A few months back, I was struck by the story pastor Soon Tee shared Admiral Stockdale’s story. When asked who were the ones who died first, he explains “oh that’s easy, it was the optimists.” As counterintuitive as it sounds, Stockdale explains, which is known as the stockdale paradox, that “You must retain faith that you will prevail in the end, regardless of the difficulties.
AND at the same time…
You must confront the most brutal facts of your current reality, whatever they might be.”
And as I recalled that story, although we were not in the middle of a war, I realized how relevant it was to our current times. And really the takeaway for me was not to turn into a pessimist but to be even more patient.

I began to become more aware that this was what God wanted me to practice. It became a repeated theme. Pastor Soon Tee previously preached about how Esther was patient when she fasted for three days. Later, Pastor Chris preached on waiting on the LORD, and in Isaiah 40:31 it says “but they who wait for the LORD shall renew their strength; they shall mount up with wings like eagles; they shall run and not be weary; they shall walk and not faint”. In order for God to renew our strength, we need to know God’s strength and at the same time, know our own despair.
Lastly, continuing to maintain a long distance relationship has also forced me to be patient and trust in God during this time.

Going back to the stockdale paradox, it says “we must retain faith that you will prevail in the end”, and for me, it is the hope I place in God that has allowed me to endure with patience.

Slowly, as I continued to practice patience, the less I became preoccupied by my own anxieties and worries and the more I became sensitive to the things going on around me. Despite the endless noise and overwhelming news about what’s happening to the world, God has given me more discernment in identifying where to focus my attention. As a result, it has led me to make an effort to donate supplies and food for others in need, to support a compassion child along with the rest of my LIFE small group, and to educate myself on matters of justice that I’ve been blind to.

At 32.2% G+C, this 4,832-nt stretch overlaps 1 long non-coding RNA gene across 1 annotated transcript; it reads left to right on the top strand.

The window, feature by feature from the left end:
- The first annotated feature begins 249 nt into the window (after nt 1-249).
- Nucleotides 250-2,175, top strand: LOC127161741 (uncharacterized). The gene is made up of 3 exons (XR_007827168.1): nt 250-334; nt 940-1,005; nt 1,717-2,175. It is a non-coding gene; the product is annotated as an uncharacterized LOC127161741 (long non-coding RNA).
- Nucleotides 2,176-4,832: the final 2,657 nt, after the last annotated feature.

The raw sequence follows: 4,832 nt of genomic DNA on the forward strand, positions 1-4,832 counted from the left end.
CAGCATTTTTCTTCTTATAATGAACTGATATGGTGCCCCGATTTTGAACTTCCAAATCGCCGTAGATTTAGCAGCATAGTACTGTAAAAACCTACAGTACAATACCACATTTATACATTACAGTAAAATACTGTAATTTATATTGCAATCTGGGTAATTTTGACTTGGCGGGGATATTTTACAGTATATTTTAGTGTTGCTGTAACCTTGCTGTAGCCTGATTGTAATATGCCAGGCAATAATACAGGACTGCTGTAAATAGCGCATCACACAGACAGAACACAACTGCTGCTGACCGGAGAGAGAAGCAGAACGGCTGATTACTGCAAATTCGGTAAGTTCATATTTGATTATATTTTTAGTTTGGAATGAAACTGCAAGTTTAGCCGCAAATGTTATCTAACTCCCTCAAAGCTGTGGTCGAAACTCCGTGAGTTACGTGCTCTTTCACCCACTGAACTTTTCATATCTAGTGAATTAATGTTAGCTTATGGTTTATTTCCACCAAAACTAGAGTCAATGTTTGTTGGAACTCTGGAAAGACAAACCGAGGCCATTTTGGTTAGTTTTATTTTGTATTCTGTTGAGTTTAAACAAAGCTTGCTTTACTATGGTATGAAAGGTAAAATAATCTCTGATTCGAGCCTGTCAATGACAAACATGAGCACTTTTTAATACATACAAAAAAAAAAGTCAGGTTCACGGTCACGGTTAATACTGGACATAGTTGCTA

It isn’t much and these have been the least I could do, but it has helped me to not just be concerned about my own life and learn what it means to count others more significant than myself.

Even though at times, I still struggle with how to spend my time or what to do with myself and lose hope because of the events happening in this world, I continue to press on with the strength God gives me. Not only do I need to be patient with myself, but I also need to be patient with God because he has been patient with me.
“Be still and know that I am God” says the psalmist. I remind myself of the truth of who God is and that He is not slow to fulfill his promise but is patient. It is God who will ultimately prevail and nothing, not even a pandemic, can prevent us from experiencing the hope that he has already given.